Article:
Administratively speaking, in Central Asia are the former Soviet republics, Kazakhstan, Kyrgyzstan, Turkmenistan, Uzbekistan, Tajikistan, Chinese Turkestan, Mongolia and the northern region of Afghanistan, stretching from the Pamirs to the Siberian taiga and the Caspian Sea to in western China.

And if here the revenge is cruel, the passion is lived just as intensely, there are legends, older and newer, with loves that ended tragically or with parents who punished the disobedience of the children, killing them. The diversity of races and unwritten laws encountered in this territory offers a striking spectacle for the outside world.

Uzbeks and Tajiks, incorrigible sedentary

The Uzbeks are the result of the mixture of the local Iranian populations in the Aral Sea region with the Turks, a process carried out between the 11th and 12th centuries, then completed in the post-Mongol period and during the Timurid state. The ethnogenesis of the Tajik people, based on the same ancient Iranian populations, took shape between the ninth and tenth centuries, and the Tajik language – dari – played an important role in the formation of the Persian literary language. Uzbeks and Tajiks are two sedentary peoples, their specific type of settlement being the kiislak, surrounded by high clay walls – duval.

The house of the Uzbeks is divided into two sectors: the outer part included the room intended exclusively for men – taskari – and the one for guests – nihmon-hona -, while the inner part – icikari – was intended for women. Representative of the mentality and lifestyle of the two peoples is one of the traditional sports, namely buzkasi, very hard, consisting of a race of riders who have to gallop the decapitated body of a goat, all representing, in fact, a nvalmaseala, in which any kind of blows are allowed.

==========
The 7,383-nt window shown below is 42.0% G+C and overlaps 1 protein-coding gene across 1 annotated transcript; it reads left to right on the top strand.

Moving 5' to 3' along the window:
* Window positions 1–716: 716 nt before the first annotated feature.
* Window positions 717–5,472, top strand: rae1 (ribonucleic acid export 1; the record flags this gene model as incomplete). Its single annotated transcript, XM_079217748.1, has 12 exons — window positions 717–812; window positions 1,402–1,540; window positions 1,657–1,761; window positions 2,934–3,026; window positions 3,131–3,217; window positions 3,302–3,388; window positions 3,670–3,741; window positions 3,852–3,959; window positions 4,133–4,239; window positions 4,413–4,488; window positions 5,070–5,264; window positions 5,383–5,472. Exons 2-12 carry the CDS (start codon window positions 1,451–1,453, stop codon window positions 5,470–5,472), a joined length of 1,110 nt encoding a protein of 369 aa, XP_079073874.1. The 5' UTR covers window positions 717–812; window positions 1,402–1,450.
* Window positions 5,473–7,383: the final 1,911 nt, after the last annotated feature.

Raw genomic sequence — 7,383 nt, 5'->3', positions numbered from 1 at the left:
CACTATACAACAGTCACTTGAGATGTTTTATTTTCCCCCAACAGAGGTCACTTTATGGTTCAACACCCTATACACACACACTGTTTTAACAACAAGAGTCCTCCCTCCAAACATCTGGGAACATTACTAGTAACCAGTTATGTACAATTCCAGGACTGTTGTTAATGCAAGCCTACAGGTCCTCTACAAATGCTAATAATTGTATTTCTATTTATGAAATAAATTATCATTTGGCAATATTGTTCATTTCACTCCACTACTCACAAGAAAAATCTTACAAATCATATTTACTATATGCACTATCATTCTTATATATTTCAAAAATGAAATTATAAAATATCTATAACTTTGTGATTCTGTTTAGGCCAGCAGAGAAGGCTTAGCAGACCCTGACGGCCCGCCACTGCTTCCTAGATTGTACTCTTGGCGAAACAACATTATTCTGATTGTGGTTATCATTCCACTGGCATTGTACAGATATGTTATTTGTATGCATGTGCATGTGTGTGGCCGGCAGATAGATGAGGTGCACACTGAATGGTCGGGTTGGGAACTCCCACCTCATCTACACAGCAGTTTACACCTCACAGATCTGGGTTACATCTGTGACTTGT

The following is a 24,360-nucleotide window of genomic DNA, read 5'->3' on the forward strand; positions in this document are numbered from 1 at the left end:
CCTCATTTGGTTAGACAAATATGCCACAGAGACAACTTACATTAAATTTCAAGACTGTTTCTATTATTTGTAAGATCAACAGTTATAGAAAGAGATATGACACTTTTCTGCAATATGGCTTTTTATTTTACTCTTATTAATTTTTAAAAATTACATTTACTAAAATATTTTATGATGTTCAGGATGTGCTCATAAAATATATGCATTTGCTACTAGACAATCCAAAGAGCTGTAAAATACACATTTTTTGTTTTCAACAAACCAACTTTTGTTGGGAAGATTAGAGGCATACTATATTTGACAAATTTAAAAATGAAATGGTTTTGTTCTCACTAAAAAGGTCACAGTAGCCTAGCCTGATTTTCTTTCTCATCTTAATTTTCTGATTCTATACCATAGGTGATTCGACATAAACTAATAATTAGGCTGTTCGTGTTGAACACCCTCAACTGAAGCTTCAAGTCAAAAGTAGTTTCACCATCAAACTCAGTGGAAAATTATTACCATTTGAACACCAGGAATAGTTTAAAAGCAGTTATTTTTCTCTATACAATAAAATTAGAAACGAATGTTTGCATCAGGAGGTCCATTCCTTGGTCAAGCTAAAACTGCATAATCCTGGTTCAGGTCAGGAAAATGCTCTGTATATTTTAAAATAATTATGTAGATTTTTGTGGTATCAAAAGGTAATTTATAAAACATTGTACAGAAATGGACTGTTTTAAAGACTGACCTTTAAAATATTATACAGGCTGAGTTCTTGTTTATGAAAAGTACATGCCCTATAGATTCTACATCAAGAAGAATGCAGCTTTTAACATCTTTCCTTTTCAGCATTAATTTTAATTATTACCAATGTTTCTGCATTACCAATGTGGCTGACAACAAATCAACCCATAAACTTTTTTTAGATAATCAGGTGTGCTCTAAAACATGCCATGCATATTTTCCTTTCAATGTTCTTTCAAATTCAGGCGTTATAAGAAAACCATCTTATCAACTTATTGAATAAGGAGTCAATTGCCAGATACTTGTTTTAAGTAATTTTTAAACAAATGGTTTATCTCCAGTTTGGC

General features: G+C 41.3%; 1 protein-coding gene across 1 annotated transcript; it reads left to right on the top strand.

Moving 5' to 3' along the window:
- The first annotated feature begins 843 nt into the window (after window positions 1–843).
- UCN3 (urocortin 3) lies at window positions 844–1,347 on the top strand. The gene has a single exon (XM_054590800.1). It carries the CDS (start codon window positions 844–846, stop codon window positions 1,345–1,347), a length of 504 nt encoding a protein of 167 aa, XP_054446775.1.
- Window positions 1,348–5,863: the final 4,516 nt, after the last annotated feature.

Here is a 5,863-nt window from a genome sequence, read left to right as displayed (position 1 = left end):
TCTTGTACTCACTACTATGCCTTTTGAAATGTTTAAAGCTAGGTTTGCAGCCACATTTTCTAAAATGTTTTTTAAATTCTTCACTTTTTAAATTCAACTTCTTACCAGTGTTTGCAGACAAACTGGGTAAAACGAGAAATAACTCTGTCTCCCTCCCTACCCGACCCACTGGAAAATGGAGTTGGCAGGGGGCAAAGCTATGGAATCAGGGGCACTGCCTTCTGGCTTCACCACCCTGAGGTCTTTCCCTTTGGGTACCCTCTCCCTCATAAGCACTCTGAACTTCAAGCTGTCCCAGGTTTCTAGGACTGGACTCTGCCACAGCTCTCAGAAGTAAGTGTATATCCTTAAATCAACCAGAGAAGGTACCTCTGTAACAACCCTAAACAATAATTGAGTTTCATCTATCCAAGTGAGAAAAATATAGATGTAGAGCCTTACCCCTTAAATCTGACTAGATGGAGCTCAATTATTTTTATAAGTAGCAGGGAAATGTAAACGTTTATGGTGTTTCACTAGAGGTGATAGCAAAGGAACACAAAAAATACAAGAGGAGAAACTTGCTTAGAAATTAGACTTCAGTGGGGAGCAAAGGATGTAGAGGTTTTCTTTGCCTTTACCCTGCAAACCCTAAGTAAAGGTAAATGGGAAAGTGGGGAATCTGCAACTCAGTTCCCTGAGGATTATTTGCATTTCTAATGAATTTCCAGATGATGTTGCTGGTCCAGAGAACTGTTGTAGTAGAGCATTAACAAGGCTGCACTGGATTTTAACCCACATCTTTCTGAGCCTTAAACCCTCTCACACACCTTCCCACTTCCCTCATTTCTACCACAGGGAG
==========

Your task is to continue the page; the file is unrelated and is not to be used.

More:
The women of Pamir, beautiful and mysterious

Along with the Uzbeks and Tajiks, Central Asia preserves many other nations. We cannot forget the Uyghurs, one of the oldest Turkish-speaking peoples, greatly influenced by Chinese culture and civilization, the peoples of the Pamirs, whose women, say travelers, are as beautiful as they are mysterious as the places in the world. living, or Jews met mainly in the commercial area of ​​Bukhara. About their arrival in Central Asia, an old legend tells that the emir from that area wanted a descendant, which his young wife, ill, could not give him. Any attempt by local healers to cure her had failed (healing was done without direct consultation, because Islam forbade an unknown man to examine another’s wife).

Hearing the emir of a Jewish community in the Persian Empire, in which it was said that there were very good doctors, he sent for one. The Jewish doctor managed to cure the woman. After the birth of the child, the emir’s joy was so great that the Jew and, with him, more and more families were invited to remain in the local society.

The gods, in high esteem In the nomadic populations of Central Asia, Islam experienced a weak development. In the Kazakh-Kyrgyz steppes there is a strong religion, managing to simultaneously transcend both metaphysical and everyday problems, respectively shamanism. Thus the shamans – baksi – played an important role in the life of these populations, trying to reconcile the two contradictory deities Tangri. with the abode in heaven, and Erlik Khan, the lord of hell and the dead, with the dwelling in the earth. Most of the time, the shamanic vocation suddenly appeared in young people who began to behave strangely, to have crises of irascibility and to look more and more for loneliness. They were taken under the protective wing of a shaman, who initiated them into the mysteries of the art of eternal healing and search.

Mollahul, defeated by the shaman

In this world almost confined to its own laws, Islam has sought to impose itself since the earliest stages of its expansion into southern Kazakhstan. In the twelfth century, mosques were built here, true architectural masterpieces, which themselves managed to attract only a few followers, in general, representatives of the rich classes. Islamization was late and ineffective as a whole, with religious practices still marked by ancestral rites. The mullah never occupied a special place in Kazakh-Kyrgyz society, being continually defeated by the shaman, to whom the locals always turned for any advice or healing. Some Kazakh proverbs go so far as to ridicule the Qur’an and its preachers. One of them has striking similarities to a Romanian proverb: Listen to what the mullah says, but never do what he does.

Central Asia, the mysterious land of the shamans